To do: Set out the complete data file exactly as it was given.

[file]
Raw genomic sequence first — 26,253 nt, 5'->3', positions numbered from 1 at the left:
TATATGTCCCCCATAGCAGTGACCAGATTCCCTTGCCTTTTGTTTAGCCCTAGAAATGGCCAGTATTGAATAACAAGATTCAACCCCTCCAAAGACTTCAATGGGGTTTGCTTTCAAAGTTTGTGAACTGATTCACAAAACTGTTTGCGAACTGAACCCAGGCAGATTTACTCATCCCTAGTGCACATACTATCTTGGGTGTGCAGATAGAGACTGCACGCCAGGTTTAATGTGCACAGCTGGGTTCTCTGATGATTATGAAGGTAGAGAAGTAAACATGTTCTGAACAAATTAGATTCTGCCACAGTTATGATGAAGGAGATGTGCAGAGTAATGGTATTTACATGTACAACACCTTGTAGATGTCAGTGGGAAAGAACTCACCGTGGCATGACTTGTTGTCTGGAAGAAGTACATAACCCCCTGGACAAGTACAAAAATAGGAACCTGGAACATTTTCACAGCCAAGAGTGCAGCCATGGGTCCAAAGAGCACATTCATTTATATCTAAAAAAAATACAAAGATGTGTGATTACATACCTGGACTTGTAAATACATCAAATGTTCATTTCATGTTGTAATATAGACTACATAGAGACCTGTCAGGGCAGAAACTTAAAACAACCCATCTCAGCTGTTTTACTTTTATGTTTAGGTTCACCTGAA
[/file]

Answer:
Raw genomic sequence first — 26,253 nt, 5'->3', positions numbered from 1 at the left:
TATATGTCCCCCATAGCAGTGACCAGATTCCCTTGCCTTTTGTTTAGCCCTAGAAATGGCCAGTATTGAATAACAAGATTCAACCCCTCCAAAGACTTCAATGGGGTTTGCTTTCAAAGTTTGTGAACTGATTCACAAAACTGTTTGCGAACTGAACCCAGGCAGATTTACTCATCCCTAGTGCACATACTATCTTGGGTGTGCAGATAGAGACTGCACGCCAGGTTTAATGTGCACAGCTGGGTTCTCTGATGATTATGAAGGTAGAGAAGTAAACATGTTCTGAACAAATTAGATTCTGCCACAGTTATGATGAAGGAGATGTGCAGAGTAATGGTATTTACATGTACAACACCTTGTAGATGTCAGTGGGAAAGAACTCACCGTGGCATGACTTGTTGTCTGGAAGAAGTACATAACCCCCTGGACAAGTACAAAAATAGGAACCTGGAACATTTTCACAGCCAAGAGTGCAGCCATGGGTCCAAAGAGCACATTCATTTATATCTAAAAAAAATACAAAGATGTGTGATTACATACCTGGACTTGTAAATACATCAAATGTTCATTTCATGTTGTAATATAGACTACATAGAGACCTGTCAGGGCAGAAACTTAAAACAACCCATCTCAGCTGTTTTACTTTTATGTTTAGGTTCACCTGAA